Varsity Kansas

East deals with adversity

I ranked East's boys basketball team second in Class 6A before the season. The Aces were young, but talented.

Seventeen games into the season, I still think East (12-5) is a state-title contender, but, boy, this season has been rough.

Especially the past month, when the Aces have battled three key injuries and a slump.

But coach Ron Allen refuses to call his team snake-bitten or unlucky.

"I don't look at it like that," Allen said. "I look at it like it's even more of a challenge now. In order for you to make it with all this adversity popping up, you cannot change your direction, your mindset, your determination, your outlook on what you set out as your goals.

"This adversity will turn into a miracle if we stay focused and stay determined and continue to work toward our goal."

The Aces went into January's Dodge City tournament riding a seven-game winning streak after losing by three points to Heights in their opener.

But at Dodge City, the Aces lost 2 of 3 games and then lost two straight games in the City League.

During that tournament, starting sophomore guard Jalen Love fractured a finger on his non-shooting hand and missed six games. He returned Tuesday in a win at Southeast.

"He didn't score much (against Southeast), but he was involved with helping break the pressure and moving the ball to the right spots and just being on the floor. He seems to keep everyone moving," Allen said.

Several weeks ago, starting forward Teance Walton had arthroscopic surgery to a knee. While he's been released to practice, Allen doesn't know when he'll play again.

"I don't want to bust his bubble, but we have kids who can play that position fairly well," Allen said of Walton. "But he means something to the team. Anytime you have a kid that started in that position and goes out, it will leave some void in your productivity."

Then last Friday, in a game at Maize South, starting forward Randall Rogers suffered a broken right leg and is out for the season.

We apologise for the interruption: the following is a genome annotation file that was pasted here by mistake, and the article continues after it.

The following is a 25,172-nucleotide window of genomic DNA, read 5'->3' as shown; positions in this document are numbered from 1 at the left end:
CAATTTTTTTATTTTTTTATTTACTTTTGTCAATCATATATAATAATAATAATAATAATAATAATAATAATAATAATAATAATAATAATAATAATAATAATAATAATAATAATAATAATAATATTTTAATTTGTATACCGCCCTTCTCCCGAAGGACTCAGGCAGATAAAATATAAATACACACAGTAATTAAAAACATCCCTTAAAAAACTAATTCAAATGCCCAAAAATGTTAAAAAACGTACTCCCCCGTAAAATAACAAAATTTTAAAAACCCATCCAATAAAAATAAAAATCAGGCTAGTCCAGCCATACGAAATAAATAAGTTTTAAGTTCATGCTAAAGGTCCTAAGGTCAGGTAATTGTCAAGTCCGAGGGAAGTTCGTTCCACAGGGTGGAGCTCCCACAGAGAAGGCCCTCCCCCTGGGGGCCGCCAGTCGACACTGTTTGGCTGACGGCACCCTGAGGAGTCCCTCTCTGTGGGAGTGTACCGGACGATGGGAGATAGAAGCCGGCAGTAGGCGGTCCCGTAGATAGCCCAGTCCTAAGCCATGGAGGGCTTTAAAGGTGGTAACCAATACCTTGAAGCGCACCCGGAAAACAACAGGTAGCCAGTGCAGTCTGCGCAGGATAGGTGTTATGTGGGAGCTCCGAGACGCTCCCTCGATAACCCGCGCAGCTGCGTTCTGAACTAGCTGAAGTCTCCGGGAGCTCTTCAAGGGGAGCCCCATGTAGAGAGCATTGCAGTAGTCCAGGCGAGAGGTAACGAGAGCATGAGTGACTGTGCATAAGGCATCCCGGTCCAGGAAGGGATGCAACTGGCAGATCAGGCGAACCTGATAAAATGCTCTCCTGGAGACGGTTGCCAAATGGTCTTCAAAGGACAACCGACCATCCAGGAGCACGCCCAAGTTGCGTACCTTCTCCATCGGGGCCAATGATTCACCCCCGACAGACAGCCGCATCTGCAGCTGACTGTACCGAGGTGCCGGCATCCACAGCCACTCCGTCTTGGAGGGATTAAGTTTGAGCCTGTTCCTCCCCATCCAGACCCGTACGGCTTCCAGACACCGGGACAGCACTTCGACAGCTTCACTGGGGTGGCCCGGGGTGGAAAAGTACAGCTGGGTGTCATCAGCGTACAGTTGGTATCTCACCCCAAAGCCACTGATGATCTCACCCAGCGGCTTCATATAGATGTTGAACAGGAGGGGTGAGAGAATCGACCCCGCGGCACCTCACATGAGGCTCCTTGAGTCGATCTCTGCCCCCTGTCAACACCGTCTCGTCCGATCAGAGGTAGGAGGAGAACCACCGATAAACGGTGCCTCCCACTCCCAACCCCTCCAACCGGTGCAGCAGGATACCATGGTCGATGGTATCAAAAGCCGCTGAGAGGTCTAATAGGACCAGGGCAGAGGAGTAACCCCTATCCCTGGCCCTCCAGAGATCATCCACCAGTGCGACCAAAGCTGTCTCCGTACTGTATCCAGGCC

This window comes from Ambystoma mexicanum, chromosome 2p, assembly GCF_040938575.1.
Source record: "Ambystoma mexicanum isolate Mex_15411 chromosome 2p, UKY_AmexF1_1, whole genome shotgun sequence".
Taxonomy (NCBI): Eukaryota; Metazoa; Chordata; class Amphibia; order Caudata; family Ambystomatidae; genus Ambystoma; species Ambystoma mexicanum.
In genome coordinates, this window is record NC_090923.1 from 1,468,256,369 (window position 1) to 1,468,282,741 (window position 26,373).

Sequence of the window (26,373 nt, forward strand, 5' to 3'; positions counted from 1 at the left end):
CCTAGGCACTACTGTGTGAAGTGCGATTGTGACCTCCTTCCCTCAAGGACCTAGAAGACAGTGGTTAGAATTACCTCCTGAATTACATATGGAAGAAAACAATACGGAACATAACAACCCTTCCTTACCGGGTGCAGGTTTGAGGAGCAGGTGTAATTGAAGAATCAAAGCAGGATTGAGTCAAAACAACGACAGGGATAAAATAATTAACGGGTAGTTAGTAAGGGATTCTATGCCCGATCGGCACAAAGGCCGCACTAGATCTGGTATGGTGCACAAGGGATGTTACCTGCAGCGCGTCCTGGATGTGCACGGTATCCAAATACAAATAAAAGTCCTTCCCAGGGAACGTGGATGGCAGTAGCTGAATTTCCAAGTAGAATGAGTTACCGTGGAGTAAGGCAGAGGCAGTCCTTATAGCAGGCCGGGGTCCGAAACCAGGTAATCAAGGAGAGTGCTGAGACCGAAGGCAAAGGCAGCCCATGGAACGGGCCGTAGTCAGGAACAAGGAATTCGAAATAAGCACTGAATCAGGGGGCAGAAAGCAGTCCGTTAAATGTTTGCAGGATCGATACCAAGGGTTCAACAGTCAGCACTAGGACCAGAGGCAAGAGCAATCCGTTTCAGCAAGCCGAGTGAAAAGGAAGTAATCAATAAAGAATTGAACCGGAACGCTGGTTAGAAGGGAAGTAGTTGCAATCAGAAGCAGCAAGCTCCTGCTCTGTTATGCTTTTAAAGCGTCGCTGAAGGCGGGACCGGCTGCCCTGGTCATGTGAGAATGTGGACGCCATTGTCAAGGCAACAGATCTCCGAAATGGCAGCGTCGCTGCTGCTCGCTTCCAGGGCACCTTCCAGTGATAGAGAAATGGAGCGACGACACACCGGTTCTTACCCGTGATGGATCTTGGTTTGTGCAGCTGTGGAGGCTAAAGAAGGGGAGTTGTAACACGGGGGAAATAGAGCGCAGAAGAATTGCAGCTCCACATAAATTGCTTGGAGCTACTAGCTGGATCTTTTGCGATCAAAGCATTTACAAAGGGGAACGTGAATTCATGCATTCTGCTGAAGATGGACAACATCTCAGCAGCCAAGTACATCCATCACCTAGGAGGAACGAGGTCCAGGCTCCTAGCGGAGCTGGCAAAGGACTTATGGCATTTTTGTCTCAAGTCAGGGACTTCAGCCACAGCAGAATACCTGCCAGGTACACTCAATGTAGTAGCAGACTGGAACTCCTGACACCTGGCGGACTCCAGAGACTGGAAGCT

"It was on a layup," Rogers said. "I picked the ball up, stepped with my right foot... and I landed wrong."

He heard the bone break and said his leg was hanging awkwardly.

"It was terrible, just painful to see it," Allen said. "When you saw it, you knew it was the end. There was no doubt about it.... You knew his high school career was over. And you hurt for him."

Rogers had a stress fracture in his left leg prior to the season. It's possible that the pressure he then put on his right leg to compensate during the season caused the initial fractures.

Losing Rogers hurts badly.

"It's big, it's big," Allen said of losing him. "We become a different team without Randall.... He was starting to become the player I thought he was going to be, but it all came caving down on him."

East's depth could carry it forward, though. Guard Ja'ln Williams is a scorer and an excellent ballhandler. Having Love back takes pressure off Williams, too.

And Jalen Carter played more aggressively inside in the win over Southeast, finishing with 15 points.

"I think without Randall, that they're all doing a better job of looking for each other, rather than sitting back and relying on one (Rogers)."

No one knows if East can turn this season into the miracle that Allen wants. The Aces have three regular-season games left and the Aces are in a sub-state with Heights, Derby and Washburn Rural.

"It's unfortunate that we've had to deal with more than our share (of injuries) —and key players, too — but we've still got hope," Allen said. "I've still got hope.... It takes a lot to get me down."

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